November 29, 2021


The equity markets declined during the holiday shortened week. The steep decline came on Friday following concerns that travel restrictions from the latest COVID variant could negatively impact global growth. The S&P 500 Index finished the week -2.2%, the Dow was -2.0% and the NASDAQ was -3.3%. The U.S. 10-year Treasury bond yield decreased to 1.482% at Friday’s close versus 1.548% the previous week.

Earnings season for the third quarter is almost wrapped up with 486 companies in the S&P 500 Index having reported. Current forecast for the S&P 500 Index is for earnings to be +42.4% year-over-year versus an expectation of +42.3% last week. Revenue growth for the quarter should be approximately 16.9%. At the outset of the earnings season in early October, third quarter year-over-year earnings growth was expected to be 29.4%. This week 10 companies in the S&P 500 are scheduled to report earnings. Looking ahead, fourth quarter earnings are expected to grow 21.6% on 11.7% revenue growth.

The November employment report is scheduled for release this Friday. Further improvement in the labor market should be additional evidence for the Federal Reserve to continue its reduction of accommodative policy in coming months. The most recent weekly initial jobless claims were 199,000, a post-COVID low. The reappointment of Jerome Powell to a second term as Chairman of the Federal Reserve should allow for consistent implementation of announced policy changes.

In our Dissecting Headlines section, we look at the Strategic Petroleum Reserve.


Financial Market Update


Dissecting Headlines: Strategic Petroleum Reserve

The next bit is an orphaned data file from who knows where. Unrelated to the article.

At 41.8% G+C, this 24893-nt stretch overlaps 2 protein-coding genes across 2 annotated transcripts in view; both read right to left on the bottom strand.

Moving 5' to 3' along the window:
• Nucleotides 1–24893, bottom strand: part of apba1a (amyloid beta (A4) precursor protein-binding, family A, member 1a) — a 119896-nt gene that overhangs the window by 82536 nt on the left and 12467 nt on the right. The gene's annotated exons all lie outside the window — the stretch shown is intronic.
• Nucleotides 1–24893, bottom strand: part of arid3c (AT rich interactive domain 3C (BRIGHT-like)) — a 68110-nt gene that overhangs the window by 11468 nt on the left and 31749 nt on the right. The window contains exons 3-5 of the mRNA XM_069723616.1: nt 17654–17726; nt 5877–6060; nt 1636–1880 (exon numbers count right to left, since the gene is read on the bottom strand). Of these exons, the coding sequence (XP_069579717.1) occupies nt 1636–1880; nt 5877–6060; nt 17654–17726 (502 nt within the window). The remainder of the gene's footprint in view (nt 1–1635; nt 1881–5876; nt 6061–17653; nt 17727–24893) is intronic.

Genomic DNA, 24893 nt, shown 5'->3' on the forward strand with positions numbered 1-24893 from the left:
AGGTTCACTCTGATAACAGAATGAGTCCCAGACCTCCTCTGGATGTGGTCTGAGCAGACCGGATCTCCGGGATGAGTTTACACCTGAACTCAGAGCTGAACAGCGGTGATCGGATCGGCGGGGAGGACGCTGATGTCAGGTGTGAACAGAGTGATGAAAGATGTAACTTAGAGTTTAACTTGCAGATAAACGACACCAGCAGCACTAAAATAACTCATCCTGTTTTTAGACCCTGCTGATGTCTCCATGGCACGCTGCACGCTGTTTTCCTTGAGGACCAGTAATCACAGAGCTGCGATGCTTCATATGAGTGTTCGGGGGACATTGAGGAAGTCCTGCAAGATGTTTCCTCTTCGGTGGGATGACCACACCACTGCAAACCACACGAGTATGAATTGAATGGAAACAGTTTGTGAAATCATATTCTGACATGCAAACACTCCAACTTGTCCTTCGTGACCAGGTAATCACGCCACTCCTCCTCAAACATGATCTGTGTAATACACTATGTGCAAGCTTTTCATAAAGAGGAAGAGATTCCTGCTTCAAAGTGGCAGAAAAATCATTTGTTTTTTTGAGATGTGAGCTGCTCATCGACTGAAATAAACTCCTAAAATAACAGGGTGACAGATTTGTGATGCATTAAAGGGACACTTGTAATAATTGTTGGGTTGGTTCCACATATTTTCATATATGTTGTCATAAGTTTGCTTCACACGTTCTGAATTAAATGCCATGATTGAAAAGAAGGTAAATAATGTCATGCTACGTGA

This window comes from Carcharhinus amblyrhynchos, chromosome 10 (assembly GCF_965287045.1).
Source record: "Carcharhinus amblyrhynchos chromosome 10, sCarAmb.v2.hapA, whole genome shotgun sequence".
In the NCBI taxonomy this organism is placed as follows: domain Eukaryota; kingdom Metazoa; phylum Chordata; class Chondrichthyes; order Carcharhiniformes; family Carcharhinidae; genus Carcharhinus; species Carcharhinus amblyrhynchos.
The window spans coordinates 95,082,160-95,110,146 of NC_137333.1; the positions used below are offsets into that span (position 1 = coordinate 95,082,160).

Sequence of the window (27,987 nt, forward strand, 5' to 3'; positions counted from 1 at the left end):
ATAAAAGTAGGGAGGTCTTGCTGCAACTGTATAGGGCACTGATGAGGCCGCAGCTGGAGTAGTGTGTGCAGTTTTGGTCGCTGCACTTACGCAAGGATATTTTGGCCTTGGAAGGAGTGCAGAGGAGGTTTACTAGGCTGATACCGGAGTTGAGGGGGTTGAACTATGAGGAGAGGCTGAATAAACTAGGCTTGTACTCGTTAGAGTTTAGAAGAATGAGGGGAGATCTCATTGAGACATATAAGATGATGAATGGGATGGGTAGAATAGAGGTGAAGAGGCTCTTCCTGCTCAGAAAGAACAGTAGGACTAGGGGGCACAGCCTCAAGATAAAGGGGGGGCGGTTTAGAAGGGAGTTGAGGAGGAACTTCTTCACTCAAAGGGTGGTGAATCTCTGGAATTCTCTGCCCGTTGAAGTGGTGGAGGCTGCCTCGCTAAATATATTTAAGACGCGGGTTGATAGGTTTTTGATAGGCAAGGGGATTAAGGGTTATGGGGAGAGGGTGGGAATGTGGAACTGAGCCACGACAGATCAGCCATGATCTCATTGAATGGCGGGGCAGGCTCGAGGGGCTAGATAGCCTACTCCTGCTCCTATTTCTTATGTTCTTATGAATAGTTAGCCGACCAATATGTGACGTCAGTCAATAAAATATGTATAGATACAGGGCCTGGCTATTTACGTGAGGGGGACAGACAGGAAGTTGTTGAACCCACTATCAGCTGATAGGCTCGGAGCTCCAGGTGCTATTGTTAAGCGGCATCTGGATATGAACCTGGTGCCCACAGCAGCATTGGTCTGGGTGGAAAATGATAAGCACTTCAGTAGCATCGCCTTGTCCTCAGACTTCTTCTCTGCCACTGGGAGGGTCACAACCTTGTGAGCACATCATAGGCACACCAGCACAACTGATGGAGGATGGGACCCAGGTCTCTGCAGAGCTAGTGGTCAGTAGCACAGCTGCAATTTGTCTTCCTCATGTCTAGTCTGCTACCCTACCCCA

The U.S. announced it plans to release up to 50 million barrels of oil from the Strategic Petroleum Reserve in coming months. This is being done in a coordinated effort with other countries: the United Kingdom, India, Japan, South Korea and China. Those countries are scheduled to release 11 million barrels in total. The U.S. uses about 20 million barrels per day, so while additional oil is being pushed into the system, it seems more symbolic than a significant effort to change market prices.

The Strategic Petroleum Reserve was authorized in 1975 in a response to the global oil crisis. The plan was to create reserves that could be drawn on in the event of a severe supply disruption. The reserve is stored in underground salt domes in four locations along the Louisiana and Texas Gulf Coast and has a capacity of approximately 713.5 million barrels. The reserve currently holds approximately 600 million barrels of oil. There have been three releases in the reserve’s history: after the Iraqi invasion of Kuwait in 1991, after Hurricanes Rita and Katrina in 2005, and following supply disruptions from the middle east in 2011.  There have also been several planned sales of oil from the reserve. The announced 50 million barrel release would be the largest so far.



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